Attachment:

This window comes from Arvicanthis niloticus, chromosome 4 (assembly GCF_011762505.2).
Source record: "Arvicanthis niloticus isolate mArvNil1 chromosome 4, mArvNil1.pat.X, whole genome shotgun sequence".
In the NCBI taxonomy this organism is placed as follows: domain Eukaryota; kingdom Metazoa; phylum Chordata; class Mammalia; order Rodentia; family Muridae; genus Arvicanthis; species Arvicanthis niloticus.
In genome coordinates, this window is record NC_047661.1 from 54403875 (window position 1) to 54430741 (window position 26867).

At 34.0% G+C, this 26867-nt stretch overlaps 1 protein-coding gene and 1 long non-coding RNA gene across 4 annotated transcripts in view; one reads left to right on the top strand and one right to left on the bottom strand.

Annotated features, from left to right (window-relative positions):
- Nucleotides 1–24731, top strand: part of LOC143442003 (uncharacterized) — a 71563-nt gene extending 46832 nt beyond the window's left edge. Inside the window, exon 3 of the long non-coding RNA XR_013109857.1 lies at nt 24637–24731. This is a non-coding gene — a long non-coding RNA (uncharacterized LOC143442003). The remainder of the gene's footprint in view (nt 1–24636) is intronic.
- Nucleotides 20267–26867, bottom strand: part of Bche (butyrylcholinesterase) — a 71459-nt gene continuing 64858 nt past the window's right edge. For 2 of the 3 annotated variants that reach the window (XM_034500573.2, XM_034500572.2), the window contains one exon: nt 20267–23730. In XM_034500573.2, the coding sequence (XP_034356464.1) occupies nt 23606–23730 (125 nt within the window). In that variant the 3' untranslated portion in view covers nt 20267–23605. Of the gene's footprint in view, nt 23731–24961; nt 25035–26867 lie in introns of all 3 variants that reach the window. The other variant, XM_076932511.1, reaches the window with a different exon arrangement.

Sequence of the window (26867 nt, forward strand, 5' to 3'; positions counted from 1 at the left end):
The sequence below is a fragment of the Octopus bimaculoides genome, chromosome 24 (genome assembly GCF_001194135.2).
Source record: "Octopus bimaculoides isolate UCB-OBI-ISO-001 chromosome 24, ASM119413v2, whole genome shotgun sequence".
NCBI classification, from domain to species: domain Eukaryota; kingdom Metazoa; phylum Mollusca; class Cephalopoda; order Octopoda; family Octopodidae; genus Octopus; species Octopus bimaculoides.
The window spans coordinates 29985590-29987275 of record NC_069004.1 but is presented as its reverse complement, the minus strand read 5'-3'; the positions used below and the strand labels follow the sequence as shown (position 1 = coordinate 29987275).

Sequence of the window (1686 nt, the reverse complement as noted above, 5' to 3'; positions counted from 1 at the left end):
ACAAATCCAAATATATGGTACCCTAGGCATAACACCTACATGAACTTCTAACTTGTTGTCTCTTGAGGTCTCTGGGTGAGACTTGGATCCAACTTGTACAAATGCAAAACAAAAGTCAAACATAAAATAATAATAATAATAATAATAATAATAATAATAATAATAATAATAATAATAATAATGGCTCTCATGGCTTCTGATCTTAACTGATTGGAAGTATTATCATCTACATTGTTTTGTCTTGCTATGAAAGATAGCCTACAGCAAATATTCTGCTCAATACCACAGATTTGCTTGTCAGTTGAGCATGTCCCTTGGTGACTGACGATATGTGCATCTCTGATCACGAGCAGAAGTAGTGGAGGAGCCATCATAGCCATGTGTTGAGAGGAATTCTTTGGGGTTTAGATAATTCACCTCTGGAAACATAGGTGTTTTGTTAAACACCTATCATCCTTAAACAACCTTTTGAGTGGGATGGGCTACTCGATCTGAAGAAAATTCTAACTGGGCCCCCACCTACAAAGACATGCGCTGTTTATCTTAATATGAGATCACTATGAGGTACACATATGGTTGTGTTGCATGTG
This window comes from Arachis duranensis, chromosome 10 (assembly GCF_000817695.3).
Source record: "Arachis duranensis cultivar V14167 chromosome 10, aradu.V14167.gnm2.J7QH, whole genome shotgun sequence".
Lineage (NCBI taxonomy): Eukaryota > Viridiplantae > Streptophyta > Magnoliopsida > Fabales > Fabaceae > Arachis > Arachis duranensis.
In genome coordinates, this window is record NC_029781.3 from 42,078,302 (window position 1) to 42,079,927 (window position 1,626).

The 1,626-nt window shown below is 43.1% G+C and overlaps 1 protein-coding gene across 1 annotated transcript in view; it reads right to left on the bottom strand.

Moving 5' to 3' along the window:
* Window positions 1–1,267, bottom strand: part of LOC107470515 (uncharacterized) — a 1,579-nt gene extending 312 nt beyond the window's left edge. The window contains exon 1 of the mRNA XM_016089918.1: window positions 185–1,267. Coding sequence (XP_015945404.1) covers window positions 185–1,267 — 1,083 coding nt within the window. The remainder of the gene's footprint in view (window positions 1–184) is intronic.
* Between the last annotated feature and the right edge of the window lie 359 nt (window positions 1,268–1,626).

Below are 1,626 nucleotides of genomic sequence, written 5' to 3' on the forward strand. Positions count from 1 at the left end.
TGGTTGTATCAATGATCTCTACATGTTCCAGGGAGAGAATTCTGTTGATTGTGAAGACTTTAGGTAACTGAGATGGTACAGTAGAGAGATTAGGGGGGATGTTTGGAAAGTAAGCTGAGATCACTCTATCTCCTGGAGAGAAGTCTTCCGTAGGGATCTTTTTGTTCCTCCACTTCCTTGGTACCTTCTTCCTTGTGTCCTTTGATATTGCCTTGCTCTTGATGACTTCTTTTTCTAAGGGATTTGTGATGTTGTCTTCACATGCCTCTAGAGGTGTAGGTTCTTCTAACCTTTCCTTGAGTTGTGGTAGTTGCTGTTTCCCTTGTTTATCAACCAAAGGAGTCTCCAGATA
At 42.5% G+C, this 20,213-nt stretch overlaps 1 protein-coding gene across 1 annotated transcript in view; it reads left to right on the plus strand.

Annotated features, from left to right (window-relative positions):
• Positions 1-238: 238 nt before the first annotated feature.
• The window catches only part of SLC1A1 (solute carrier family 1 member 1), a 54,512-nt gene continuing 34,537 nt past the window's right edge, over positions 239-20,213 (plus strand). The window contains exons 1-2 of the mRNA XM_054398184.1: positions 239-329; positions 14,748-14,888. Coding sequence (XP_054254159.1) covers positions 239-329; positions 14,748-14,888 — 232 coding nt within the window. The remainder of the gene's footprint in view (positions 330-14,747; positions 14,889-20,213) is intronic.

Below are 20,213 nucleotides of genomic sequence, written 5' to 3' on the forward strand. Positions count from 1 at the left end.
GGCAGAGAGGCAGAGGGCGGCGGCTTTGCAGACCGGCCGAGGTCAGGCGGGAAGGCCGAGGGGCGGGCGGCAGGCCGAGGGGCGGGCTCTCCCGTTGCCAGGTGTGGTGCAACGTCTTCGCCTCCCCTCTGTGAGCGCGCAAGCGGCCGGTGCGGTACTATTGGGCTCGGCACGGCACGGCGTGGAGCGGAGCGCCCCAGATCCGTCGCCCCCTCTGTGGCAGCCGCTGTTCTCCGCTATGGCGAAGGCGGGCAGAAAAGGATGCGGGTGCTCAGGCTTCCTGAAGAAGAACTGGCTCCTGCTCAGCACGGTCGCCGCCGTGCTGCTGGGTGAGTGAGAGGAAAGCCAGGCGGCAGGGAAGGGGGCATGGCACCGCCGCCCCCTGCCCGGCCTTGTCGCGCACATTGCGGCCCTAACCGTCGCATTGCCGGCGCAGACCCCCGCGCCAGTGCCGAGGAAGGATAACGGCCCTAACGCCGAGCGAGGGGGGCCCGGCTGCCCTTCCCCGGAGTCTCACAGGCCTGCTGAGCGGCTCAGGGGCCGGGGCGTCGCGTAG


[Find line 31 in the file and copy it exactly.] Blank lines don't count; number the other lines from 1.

GGCAGAGAGGCAGAGGGCGGCGGCTTTGCAGACCGGCCGAGGTCAGGCGGGAAGGCCGAGGGGCGGGCGGCAGGCCGAGGGGCGGGCTCTCCCGTTGCCAGGTGTGGTGCAACGTCTTCGCCTCCCCTCTGTGAGCGCGCAAGCGGCCGGTGCGGTACTATTGGGCTCGGCACGGCACGGCGTGGAGCGGAGCGCCCCAGATCCGTCGCCCCCTCTGTGGCAGCCGCTGTTCTCCGCTATGGCGAAGGCGGGCAGAAAAGGATGCGGGTGCTCAGGCTTCCTGAAGAAGAACTGGCTCCTGCTCAGCACGGTCGCCGCCGTGCTGCTGGGTGAGTGAGAGGAAAGCCAGGCGGCAGGGAAGGGGGCATGGCACCGCCGCCCCCTGCCCGGCCTTGTCGCGCACATTGCGGCCCTAACCGTCGCATTGCCGGCGCAGACCCCCGCGCCAGTGCCGAGGAAGGATAACGGCCCTAACGCCGAGCGAGGGGGGCCCGGCTGCCCTTCCCCGGAGTCTCACAGGCCTGCTGAGCGGCTCAGGGGCCGGGGCGTCGCGTAG